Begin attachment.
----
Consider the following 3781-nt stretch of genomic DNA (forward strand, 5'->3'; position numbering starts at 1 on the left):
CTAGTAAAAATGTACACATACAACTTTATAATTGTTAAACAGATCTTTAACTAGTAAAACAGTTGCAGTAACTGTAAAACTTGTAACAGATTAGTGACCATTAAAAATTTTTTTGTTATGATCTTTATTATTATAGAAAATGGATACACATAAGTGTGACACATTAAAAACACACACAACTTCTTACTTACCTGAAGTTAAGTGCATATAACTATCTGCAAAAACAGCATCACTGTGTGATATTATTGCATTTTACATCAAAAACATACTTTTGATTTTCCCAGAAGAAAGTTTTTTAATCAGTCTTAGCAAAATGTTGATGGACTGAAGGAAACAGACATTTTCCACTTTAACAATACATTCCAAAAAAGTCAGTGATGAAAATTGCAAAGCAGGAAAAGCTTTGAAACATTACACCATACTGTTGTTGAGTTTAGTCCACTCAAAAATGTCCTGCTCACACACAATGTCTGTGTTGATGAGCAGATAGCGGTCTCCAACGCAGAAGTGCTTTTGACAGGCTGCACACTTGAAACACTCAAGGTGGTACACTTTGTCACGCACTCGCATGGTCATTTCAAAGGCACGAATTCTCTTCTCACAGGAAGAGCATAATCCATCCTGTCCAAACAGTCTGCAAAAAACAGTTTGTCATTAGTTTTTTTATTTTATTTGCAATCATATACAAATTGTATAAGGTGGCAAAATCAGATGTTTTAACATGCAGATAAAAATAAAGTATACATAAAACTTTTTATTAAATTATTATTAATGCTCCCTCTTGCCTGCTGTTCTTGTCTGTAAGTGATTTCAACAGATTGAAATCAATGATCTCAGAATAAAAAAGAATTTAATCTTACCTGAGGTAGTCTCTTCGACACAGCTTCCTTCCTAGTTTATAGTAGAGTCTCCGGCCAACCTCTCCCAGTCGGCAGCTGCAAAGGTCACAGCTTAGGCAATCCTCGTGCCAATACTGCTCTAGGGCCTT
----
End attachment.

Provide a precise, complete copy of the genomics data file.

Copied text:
Consider the following 3781-nt stretch of genomic DNA (forward strand, 5'->3'; position numbering starts at 1 on the left):
CTAGTAAAAATGTACACATACAACTTTATAATTGTTAAACAGATCTTTAACTAGTAAAACAGTTGCAGTAACTGTAAAACTTGTAACAGATTAGTGACCATTAAAAATTTTTTTGTTATGATCTTTATTATTATAGAAAATGGATACACATAAGTGTGACACATTAAAAACACACACAACTTCTTACTTACCTGAAGTTAAGTGCATATAACTATCTGCAAAAACAGCATCACTGTGTGATATTATTGCATTTTACATCAAAAACATACTTTTGATTTTCCCAGAAGAAAGTTTTTTAATCAGTCTTAGCAAAATGTTGATGGACTGAAGGAAACAGACATTTTCCACTTTAACAATACATTCCAAAAAAGTCAGTGATGAAAATTGCAAAGCAGGAAAAGCTTTGAAACATTACACCATACTGTTGTTGAGTTTAGTCCACTCAAAAATGTCCTGCTCACACACAATGTCTGTGTTGATGAGCAGATAGCGGTCTCCAACGCAGAAGTGCTTTTGACAGGCTGCACACTTGAAACACTCAAGGTGGTACACTTTGTCACGCACTCGCATGGTCATTTCAAAGGCACGAATTCTCTTCTCACAGGAAGAGCATAATCCATCCTGTCCAAACAGTCTGCAAAAAACAGTTTGTCATTAGTTTTTTTATTTTATTTGCAATCATATACAAATTGTATAAGGTGGCAAAATCAGATGTTTTAACATGCAGATAAAAATAAAGTATACATAAAACTTTTTATTAAATTATTATTAATGCTCCCTCTTGCCTGCTGTTCTTGTCTGTAAGTGATTTCAACAGATTGAAATCAATGATCTCAGAATAAAAAAGAATTTAATCTTACCTGAGGTAGTCTCTTCGACACAGCTTCCTTCCTAGTTTATAGTAGAGTCTCCGGCCAACCTCTCCCAGTCGGCAGCTGCAAAGGTCACAGCTTAGGCAATCCTCGTGCCAATACTGCTCTAGGGCCTT